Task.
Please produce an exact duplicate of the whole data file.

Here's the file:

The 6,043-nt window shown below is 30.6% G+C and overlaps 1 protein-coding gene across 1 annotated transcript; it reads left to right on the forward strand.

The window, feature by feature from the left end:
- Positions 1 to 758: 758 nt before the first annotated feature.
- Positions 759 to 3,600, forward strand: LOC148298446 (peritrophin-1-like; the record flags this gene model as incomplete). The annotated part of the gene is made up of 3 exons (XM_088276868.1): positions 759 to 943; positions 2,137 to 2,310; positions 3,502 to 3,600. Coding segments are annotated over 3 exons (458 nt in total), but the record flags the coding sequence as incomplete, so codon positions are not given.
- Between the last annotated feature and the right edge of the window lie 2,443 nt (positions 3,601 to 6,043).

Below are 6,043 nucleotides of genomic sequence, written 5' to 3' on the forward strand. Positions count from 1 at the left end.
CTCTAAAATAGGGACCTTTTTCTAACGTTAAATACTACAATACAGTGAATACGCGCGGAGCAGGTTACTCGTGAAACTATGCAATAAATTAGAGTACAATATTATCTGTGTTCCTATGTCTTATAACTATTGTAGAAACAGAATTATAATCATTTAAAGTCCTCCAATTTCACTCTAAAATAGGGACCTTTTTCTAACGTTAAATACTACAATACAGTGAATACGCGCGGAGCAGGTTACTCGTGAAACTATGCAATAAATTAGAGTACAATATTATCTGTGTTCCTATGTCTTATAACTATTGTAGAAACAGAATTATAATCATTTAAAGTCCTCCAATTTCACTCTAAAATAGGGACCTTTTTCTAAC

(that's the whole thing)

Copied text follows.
The 6,043-nt window shown below is 30.6% G+C and overlaps 1 protein-coding gene across 1 annotated transcript; it reads left to right on the forward strand.

The window, feature by feature from the left end:
- Positions 1 to 758: 758 nt before the first annotated feature.
- Positions 759 to 3,600, forward strand: LOC148298446 (peritrophin-1-like; the record flags this gene model as incomplete). The annotated part of the gene is made up of 3 exons (XM_088276868.1): positions 759 to 943; positions 2,137 to 2,310; positions 3,502 to 3,600. Coding segments are annotated over 3 exons (458 nt in total), but the record flags the coding sequence as incomplete, so codon positions are not given.
- Between the last annotated feature and the right edge of the window lie 2,443 nt (positions 3,601 to 6,043).

Below are 6,043 nucleotides of genomic sequence, written 5' to 3' on the forward strand. Positions count from 1 at the left end.
CTCTAAAATAGGGACCTTTTTCTAACGTTAAATACTACAATACAGTGAATACGCGCGGAGCAGGTTACTCGTGAAACTATGCAATAAATTAGAGTACAATATTATCTGTGTTCCTATGTCTTATAACTATTGTAGAAACAGAATTATAATCATTTAAAGTCCTCCAATTTCACTCTAAAATAGGGACCTTTTTCTAACGTTAAATACTACAATACAGTGAATACGCGCGGAGCAGGTTACTCGTGAAACTATGCAATAAATTAGAGTACAATATTATCTGTGTTCCTATGTCTTATAACTATTGTAGAAACAGAATTATAATCATTTAAAGTCCTCCAATTTCACTCTAAAATAGGGACCTTTTTCTAAC